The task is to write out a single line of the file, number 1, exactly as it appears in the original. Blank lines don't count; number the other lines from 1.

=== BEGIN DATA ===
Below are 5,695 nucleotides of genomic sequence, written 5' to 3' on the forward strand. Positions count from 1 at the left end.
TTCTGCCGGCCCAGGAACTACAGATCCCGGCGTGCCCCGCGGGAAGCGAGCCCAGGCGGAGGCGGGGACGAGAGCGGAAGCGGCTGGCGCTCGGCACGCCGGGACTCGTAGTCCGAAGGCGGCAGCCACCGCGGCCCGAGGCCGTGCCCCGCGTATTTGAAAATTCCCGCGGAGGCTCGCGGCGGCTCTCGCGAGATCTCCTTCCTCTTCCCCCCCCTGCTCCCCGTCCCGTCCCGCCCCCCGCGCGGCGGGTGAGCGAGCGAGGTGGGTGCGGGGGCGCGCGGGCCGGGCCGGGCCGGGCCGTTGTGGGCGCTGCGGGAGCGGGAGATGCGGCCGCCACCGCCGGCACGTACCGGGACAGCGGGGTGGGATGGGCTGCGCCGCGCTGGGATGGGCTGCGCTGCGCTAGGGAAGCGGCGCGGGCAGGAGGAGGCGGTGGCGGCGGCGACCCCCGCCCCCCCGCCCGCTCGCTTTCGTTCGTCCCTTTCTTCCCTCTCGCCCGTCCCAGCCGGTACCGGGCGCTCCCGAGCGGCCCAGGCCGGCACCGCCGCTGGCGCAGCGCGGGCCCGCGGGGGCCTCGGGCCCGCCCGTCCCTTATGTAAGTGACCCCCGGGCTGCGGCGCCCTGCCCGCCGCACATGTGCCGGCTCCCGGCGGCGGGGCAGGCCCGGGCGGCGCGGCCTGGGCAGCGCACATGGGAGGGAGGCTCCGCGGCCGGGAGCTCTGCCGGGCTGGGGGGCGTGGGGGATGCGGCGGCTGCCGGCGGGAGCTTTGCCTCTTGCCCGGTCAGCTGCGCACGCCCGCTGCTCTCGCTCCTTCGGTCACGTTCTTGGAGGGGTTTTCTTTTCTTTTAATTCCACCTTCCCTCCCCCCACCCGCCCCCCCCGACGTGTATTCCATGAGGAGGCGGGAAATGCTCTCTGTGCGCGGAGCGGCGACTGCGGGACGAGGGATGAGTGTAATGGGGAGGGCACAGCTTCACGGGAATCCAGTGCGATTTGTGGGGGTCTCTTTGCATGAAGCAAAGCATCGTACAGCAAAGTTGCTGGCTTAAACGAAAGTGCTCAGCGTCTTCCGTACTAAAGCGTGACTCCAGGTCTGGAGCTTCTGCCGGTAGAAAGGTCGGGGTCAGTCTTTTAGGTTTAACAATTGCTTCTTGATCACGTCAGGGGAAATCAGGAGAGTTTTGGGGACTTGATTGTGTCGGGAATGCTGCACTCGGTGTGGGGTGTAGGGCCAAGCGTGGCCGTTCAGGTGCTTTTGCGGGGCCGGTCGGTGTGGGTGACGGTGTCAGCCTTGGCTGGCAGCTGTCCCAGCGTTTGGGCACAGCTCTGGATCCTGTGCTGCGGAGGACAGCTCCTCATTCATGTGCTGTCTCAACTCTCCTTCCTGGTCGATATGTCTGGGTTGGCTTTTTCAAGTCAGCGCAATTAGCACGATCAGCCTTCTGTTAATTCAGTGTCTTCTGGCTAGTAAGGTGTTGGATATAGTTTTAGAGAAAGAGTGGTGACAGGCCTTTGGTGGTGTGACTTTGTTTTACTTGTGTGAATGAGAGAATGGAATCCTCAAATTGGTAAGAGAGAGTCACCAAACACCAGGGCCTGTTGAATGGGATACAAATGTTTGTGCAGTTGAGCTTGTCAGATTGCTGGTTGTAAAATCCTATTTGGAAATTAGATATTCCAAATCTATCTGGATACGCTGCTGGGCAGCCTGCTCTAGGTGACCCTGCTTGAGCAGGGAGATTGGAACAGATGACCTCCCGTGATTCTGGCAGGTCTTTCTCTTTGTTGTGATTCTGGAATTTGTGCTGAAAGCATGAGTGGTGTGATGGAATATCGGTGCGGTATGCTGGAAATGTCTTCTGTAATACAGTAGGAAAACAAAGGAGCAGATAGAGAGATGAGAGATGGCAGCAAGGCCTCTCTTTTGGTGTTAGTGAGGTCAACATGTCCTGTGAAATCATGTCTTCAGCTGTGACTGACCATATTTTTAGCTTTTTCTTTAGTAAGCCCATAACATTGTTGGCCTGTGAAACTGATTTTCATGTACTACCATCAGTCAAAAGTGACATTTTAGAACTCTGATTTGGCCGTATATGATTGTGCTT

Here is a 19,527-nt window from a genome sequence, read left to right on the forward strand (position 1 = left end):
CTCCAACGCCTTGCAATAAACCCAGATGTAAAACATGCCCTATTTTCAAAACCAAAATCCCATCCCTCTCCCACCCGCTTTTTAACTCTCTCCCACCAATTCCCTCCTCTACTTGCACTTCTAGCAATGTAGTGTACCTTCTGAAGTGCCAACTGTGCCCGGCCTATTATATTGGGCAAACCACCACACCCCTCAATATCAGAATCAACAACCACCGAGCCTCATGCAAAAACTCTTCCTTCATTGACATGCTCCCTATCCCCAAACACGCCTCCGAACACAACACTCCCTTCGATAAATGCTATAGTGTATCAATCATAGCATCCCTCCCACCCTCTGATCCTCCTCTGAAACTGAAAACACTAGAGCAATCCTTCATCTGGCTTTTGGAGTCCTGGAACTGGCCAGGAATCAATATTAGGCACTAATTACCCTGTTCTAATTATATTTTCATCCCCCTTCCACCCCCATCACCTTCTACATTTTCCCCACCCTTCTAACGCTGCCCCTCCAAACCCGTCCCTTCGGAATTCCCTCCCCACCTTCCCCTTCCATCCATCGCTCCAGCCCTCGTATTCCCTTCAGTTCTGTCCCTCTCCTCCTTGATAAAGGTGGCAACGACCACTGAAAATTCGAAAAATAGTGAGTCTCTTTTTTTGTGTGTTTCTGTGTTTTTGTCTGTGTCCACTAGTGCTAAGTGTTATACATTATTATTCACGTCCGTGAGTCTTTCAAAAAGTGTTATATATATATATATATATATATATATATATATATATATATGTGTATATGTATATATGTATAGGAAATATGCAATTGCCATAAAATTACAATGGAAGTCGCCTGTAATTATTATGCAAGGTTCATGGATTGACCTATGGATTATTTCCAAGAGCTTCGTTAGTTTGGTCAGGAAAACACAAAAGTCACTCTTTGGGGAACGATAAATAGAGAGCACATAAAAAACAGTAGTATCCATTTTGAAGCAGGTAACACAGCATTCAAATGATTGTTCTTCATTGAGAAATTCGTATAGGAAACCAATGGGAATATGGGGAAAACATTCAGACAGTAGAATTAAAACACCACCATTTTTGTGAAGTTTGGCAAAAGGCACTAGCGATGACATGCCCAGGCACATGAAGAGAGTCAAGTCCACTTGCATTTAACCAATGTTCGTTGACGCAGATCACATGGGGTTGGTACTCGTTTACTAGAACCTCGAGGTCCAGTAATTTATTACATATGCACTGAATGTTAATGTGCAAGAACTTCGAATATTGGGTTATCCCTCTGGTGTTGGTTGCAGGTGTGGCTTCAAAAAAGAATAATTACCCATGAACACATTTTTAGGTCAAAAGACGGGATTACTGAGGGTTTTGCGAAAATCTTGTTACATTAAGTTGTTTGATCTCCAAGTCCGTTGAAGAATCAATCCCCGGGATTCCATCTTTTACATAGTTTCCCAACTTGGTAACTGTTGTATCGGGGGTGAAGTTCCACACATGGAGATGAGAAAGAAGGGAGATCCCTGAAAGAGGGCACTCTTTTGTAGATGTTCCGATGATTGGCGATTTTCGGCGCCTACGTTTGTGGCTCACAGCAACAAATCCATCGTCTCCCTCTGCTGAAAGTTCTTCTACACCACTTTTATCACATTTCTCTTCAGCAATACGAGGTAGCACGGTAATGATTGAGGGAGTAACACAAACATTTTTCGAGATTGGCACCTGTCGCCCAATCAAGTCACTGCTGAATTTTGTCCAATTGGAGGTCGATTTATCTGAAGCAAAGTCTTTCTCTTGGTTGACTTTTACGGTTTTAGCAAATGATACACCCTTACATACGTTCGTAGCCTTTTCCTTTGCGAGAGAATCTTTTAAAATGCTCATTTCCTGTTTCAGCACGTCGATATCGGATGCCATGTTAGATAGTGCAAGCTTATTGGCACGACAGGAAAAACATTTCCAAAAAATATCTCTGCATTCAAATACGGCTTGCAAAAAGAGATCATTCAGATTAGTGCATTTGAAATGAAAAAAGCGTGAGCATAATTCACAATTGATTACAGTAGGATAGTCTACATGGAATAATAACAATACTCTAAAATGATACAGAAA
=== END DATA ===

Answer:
Below are 5,695 nucleotides of genomic sequence, written 5' to 3' on the forward strand. Positions count from 1 at the left end.